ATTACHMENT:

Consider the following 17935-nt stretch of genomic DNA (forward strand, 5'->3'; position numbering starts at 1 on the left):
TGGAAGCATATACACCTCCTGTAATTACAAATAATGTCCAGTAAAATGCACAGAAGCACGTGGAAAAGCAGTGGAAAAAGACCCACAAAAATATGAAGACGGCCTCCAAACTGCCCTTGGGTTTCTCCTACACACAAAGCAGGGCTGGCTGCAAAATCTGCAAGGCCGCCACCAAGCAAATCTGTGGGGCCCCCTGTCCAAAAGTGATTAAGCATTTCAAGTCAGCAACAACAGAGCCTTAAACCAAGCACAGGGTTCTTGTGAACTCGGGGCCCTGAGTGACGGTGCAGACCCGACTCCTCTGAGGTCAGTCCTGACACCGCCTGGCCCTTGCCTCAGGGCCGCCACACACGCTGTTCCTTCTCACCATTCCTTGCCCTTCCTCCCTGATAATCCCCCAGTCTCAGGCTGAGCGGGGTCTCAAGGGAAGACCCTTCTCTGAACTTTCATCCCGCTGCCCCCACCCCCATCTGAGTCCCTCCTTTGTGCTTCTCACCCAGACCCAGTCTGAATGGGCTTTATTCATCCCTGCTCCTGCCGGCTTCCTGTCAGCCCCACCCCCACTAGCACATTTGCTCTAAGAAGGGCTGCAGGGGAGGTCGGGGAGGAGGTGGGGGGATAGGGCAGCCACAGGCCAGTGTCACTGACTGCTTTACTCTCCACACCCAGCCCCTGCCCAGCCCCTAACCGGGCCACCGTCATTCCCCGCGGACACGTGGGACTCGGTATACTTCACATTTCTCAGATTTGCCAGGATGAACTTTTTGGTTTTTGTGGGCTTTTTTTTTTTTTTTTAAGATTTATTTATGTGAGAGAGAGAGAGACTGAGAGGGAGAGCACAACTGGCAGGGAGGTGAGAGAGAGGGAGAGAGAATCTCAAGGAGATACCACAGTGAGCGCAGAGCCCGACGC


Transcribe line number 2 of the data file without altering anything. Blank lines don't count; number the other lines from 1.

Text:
TGGAAGCATATACACCTCCTGTAATTACAAATAATGTCCAGTAAAATGCACAGAAGCACGTGGAAAAGCAGTGGAAAAAGACCCACAAAAATATGAAGACGGCCTCCAAACTGCCCTTGGGTTTCTCCTACACACAAAGCAGGGCTGGCTGCAAAATCTGCAAGGCCGCCACCAAGCAAATCTGTGGGGCCCCCTGTCCAAAAGTGATTAAGCATTTCAAGTCAGCAACAACAGAGCCTTAAACCAAGCACAGGGTTCTTGTGAACTCGGGGCCCTGAGTGACGGTGCAGACCCGACTCCTCTGAGGTCAGTCCTGACACCGCCTGGCCCTTGCCTCAGGGCCGCCACACACGCTGTTCCTTCTCACCATTCCTTGCCCTTCCTCCCTGATAATCCCCCAGTCTCAGGCTGAGCGGGGTCTCAAGGGAAGACCCTTCTCTGAACTTTCATCCCGCTGCCCCCACCCCCATCTGAGTCCCTCCTTTGTGCTTCTCACCCAGACCCAGTCTGAATGGGCTTTATTCATCCCTGCTCCTGCCGGCTTCCTGTCAGCCCCACCCCCACTAGCACATTTGCTCTAAGAAGGGCTGCAGGGGAGGTCGGGGAGGAGGTGGGGGGATAGGGCAGCCACAGGCCAGTGTCACTGACTGCTTTACTCTCCACACCCAGCCCCTGCCCAGCCCCTAACCGGGCCACCGTCATTCCCCGCGGACACGTGGGACTCGGTATACTTCACATTTCTCAGATTTGCCAGGATGAACTTTTTGGTTTTTGTGGGCTTTTTTTTTTTTTTTTAAGATTTATTTATGTGAGAGAGAGAGAGACTGAGAGGGAGAGCACAACTGGCAGGGAGGTGAGAGAGAGGGAGAGAGAATCTCAAGGAGATACCACAGTGAGCGCAGAGCCCGACGC